Not to be confused with ringtones -- which many people are now comfortable with buying over-the-air, sometimes for polyphonic handsets -- ringback tones involve the calling party hearing a song or film excerpt or DIY message left by the called party instead of a brrring brrring sound (or brrrrrrrring in some countries).
This is a further phase in mobile phone personalisation and one that analyst house Ovum today said will be worth $721m (£401m) in Western Europe in 2008, up from around $16m this year.
However, in only February this year, mobile entertainment company Netsise put a figure of $1.5bn across Europe by the end of 2005.
Such forecasts were somewhat understandable. In South Korea, a spin-off from SK Telecom called widerthan.com has done well, enabling SKT's ColoRing service. It costs consumers around $2 per month, which now translates into $8m in monthly revenue and 30 per cent user-base penetration.
Ovum points out that in the Philippines, the launch of a service from Global Telecom led to 100,000 eager users in its first week.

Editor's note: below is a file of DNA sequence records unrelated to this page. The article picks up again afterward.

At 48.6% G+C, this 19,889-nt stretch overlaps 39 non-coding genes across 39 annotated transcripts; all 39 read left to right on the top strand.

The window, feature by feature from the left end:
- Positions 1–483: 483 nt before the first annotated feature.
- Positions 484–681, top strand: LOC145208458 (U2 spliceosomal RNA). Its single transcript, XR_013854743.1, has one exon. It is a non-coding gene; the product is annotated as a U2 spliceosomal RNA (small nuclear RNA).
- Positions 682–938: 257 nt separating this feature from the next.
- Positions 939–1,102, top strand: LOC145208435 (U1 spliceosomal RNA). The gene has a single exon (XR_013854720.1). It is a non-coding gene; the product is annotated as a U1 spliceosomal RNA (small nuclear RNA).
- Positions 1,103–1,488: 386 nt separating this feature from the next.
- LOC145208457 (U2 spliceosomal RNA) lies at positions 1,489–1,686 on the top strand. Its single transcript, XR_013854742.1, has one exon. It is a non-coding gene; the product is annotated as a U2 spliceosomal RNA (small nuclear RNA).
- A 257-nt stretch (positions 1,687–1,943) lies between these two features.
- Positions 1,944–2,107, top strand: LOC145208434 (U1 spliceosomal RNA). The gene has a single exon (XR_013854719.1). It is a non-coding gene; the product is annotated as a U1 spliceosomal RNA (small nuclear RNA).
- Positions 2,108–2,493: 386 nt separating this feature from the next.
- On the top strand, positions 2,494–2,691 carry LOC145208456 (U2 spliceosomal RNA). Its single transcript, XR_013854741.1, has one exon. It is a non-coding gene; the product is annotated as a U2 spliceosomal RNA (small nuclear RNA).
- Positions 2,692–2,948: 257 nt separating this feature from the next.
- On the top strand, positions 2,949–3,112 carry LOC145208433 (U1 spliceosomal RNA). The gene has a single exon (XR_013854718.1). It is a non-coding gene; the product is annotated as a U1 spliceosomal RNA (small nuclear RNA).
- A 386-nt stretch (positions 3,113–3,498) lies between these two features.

But all is not well. Ovum and others say ringback tones are difficult to explain and therefore market and managing the service can be complicated at a network level for operators, at device level and in terms of securing rights with content companies such as music labels.
T-Mobile has had some success in Europe since its ringback launch across the Czech Republic, Germany and the UK at the end of last year, with other operators such as Tele2 Sweden, Telefonica Spain and Vodafone Germany now following. But all may want to note the performance of operators such as M1 in Singapore and NTT DoCoMo who haven't done well - and that's in Asia where such services are generally thought to catch on faster.
Ovum said Western Europe is set to account for around 30 per cent of ringback tone sales.